Surprisingly, the densities of proteins in solution, which are important fundamental biophysical quantities, have not been accurately measured. The lack of such data can limit meaningful interpretation of physical and chemical features of proteins and enzymes. Here, we demonstrate a new technique using superparamagnetic iron oxide nanoparticles (SPIONs) for magnetic levitation (MagLev), which promises to more precisely measure the density of proteins in solution. As a test of our new technique, we have levitated human plasma proteins using MagLev. By using standard density glass beads for calibration, MagLev showed that the levitated plasma proteins have a measured density in solution of 1.03 ± 0.02 g/cm3, which is much lower than those reported or assumed in the past literature (i.e., ∼1.35 g/cm3). Our findings suggest that MagLev may provide useful insights into the measurement of densities for better understanding the solution properties of proteins and their interactions both with other proteins in solution and with solvating water molecules.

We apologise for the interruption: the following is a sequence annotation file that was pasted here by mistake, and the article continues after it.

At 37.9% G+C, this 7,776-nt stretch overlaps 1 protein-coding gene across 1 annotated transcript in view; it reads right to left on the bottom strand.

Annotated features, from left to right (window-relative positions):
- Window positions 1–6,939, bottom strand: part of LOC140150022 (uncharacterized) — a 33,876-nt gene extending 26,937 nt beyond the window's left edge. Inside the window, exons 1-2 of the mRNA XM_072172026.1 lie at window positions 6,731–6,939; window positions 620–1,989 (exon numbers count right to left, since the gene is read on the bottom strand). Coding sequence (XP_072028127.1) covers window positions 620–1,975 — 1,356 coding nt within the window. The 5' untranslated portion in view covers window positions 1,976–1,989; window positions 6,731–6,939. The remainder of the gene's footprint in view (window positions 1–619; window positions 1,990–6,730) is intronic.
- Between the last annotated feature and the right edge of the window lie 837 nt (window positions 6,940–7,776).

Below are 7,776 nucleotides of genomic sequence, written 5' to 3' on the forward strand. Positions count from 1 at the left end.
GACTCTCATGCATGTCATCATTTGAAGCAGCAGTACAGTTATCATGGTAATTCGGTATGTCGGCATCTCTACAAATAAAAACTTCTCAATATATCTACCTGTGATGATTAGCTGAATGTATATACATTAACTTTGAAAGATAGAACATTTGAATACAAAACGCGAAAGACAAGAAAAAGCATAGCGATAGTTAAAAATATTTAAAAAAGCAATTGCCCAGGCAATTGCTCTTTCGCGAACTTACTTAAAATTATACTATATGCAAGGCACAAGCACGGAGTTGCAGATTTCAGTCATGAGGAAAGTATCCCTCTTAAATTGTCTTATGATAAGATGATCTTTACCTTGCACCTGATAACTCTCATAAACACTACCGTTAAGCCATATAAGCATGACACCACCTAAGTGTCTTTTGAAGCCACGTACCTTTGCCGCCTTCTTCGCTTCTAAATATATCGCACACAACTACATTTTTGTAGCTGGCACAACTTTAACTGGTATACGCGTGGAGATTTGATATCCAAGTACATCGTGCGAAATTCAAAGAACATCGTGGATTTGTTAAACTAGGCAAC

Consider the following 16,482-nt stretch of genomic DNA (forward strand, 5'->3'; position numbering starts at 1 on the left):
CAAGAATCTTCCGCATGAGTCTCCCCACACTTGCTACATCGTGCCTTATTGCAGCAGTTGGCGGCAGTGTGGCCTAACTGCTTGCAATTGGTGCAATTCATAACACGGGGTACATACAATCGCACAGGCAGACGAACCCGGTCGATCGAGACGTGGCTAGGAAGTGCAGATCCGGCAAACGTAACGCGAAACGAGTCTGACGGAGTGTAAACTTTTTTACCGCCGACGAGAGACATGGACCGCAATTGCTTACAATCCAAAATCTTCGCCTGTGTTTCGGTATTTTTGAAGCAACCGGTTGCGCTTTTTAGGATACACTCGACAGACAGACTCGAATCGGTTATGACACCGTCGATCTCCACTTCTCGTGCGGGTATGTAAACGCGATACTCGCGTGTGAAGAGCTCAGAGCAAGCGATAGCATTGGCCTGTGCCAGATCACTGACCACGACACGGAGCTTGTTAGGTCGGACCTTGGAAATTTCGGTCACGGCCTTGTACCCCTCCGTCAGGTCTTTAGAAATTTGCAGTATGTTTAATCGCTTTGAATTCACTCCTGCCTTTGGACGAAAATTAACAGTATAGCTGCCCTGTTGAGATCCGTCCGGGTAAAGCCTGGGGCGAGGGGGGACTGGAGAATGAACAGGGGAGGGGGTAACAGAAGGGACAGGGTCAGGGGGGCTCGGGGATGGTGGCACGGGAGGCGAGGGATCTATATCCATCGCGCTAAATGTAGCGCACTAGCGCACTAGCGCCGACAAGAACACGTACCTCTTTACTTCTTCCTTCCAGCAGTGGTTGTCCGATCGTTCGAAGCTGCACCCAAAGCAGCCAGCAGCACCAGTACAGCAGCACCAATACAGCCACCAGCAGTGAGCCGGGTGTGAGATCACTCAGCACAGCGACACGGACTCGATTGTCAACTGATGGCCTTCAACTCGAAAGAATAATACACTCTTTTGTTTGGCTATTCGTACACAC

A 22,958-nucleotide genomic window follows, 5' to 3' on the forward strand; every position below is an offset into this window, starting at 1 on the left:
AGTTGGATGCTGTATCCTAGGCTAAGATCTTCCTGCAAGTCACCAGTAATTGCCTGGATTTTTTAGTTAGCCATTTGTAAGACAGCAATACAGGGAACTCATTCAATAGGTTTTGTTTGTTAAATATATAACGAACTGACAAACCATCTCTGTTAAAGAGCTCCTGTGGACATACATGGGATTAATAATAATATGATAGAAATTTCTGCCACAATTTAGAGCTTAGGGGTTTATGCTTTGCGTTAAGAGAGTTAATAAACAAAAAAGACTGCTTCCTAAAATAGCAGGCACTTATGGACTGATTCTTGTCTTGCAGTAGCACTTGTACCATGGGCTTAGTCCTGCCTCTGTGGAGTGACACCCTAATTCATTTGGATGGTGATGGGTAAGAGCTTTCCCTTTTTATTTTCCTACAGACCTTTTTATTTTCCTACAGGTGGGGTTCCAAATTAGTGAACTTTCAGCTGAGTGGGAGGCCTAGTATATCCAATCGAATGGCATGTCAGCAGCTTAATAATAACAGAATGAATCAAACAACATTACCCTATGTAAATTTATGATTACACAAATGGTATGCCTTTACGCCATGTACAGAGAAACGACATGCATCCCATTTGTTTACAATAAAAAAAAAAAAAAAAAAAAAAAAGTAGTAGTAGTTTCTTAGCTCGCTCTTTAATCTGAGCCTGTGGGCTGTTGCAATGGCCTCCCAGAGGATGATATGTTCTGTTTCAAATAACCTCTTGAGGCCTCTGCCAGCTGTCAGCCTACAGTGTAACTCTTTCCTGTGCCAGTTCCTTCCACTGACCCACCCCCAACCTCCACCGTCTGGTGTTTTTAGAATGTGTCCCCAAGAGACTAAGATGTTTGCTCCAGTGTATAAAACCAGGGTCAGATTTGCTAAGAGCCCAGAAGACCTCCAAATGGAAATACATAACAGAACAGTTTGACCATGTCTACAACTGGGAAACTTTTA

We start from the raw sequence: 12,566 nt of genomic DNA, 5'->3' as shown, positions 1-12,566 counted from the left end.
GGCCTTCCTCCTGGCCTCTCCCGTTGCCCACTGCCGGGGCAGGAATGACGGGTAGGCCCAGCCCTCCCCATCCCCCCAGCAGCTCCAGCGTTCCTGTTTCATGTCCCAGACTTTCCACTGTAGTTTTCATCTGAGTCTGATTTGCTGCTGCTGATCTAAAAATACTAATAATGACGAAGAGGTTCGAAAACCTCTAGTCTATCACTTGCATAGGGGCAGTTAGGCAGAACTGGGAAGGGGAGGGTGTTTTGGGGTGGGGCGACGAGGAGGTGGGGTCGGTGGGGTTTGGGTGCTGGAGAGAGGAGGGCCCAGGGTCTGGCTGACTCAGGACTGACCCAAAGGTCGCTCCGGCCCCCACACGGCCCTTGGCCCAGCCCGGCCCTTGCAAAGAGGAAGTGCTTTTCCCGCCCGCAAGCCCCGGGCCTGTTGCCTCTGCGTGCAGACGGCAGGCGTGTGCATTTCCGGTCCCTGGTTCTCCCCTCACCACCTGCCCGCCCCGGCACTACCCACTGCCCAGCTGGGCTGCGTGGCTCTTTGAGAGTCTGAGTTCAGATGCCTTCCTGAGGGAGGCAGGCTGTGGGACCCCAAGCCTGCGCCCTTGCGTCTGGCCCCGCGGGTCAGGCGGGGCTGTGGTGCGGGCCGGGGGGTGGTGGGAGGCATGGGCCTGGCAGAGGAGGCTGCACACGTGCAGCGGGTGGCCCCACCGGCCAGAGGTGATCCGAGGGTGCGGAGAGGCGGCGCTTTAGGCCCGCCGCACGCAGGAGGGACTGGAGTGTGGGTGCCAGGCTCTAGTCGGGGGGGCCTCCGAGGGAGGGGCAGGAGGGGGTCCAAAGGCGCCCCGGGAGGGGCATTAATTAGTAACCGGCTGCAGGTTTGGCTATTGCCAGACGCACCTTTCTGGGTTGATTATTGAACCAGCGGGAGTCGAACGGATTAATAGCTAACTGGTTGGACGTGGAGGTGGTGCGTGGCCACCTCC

ASJC Scopus subject areas
- Analytical Chemistry